Inside Iowa State
February 19, 1999
Mainframe era winds down
by Skip Derra
In what best can be described as the end of an era, Iowa State officials quietly have deactivated the last mainframe computer that supported academics.
Earlier this month, the officials deactivated the Hitachi HDS mainframe that provided support to the library, including its tracking and upkeep of books and card files. The library, like most other departments and colleges, switched over to a "client-server" computer system, which offers greater power and much more versatility, said Peter Siegel, director of Academic Information Technology.
"The shutting down of the Hitachi mainframe brings to an end our use of mainframe computers," Siegel said. "The mainframe computer was the principle support for campus academic computing from the early 1960s until the early 1980s and provided major support into the 1990s."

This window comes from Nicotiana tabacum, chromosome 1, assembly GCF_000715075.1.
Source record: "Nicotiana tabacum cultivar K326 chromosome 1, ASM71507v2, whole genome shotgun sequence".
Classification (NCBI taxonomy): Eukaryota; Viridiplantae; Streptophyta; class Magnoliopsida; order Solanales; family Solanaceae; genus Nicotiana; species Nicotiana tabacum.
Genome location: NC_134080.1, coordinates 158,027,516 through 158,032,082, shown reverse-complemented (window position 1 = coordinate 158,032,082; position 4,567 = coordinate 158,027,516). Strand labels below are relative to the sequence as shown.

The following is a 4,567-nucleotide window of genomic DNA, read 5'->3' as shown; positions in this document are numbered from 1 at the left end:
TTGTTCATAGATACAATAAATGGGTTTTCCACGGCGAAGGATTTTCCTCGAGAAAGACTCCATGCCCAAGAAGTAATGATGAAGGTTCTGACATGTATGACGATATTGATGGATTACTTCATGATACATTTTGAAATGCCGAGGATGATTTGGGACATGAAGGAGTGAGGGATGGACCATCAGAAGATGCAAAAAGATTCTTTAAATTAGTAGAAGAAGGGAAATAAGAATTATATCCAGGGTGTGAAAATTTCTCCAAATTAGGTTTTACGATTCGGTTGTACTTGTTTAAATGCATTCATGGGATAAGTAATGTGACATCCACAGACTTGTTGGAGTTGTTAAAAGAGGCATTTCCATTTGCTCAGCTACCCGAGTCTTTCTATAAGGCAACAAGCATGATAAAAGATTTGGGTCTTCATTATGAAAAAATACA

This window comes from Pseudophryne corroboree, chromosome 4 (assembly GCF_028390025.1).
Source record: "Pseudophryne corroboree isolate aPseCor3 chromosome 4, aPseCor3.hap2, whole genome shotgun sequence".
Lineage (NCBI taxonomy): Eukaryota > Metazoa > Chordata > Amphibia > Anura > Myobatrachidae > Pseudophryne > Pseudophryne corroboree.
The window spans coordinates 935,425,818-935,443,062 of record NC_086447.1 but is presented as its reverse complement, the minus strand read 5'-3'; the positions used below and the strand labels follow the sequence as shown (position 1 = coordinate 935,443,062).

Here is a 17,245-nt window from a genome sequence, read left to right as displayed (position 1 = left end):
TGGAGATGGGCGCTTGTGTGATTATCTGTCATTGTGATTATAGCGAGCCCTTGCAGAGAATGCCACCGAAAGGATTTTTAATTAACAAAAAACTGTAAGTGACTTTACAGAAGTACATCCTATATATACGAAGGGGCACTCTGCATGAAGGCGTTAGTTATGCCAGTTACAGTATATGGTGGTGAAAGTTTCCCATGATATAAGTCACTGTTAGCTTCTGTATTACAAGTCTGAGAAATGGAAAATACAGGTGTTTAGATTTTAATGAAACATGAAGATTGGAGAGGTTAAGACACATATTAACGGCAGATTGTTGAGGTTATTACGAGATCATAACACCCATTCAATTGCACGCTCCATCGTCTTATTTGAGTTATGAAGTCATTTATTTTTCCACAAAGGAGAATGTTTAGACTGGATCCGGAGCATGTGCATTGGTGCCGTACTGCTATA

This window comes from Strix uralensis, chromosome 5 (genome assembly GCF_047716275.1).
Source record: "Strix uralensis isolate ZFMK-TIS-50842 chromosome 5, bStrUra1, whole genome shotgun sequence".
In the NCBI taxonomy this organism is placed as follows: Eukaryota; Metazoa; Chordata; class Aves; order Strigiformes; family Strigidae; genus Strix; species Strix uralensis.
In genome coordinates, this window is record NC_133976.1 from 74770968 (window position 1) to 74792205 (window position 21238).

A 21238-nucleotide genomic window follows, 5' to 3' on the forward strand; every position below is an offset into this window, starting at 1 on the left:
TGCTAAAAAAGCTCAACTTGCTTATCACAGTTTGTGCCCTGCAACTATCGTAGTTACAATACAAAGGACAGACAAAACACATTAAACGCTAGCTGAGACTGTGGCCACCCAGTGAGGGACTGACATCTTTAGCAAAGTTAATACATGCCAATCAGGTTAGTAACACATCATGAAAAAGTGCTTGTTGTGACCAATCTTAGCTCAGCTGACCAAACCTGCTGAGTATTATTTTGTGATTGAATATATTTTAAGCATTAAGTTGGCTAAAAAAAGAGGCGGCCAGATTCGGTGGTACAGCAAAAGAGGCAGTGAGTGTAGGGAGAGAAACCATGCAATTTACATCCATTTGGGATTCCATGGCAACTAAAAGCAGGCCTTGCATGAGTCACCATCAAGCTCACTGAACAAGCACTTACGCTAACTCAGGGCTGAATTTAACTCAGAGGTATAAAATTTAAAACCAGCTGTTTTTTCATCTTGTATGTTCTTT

Iowa State has used mainframes to support its academic, research and administrative efforts since 1962. But significant increases in power of microcomputers and workstations, coupled with the advantages of distributed computing and client choice, has made the mainframes a quickly aging technology in their final days of usefulness. Many universities are making the switch to the client servers, Siegel said. Iowa State still uses a mainframe to support administrative efforts, and it remains very effective, he added.
Siegel said the transfer to client servers allows users a wider range of services and more convenience. "It truly allows the desk-top computer to be the window to the world, where services come to you, rather than you having to go to the service."
Siegel said there are 400 server systems currently in operation at Iowa State. These systems provide support for several thousand Windows, Macintosh and UNIX client systems.
Iowa State will try to sell the Hitachi HDS mainframe computer.
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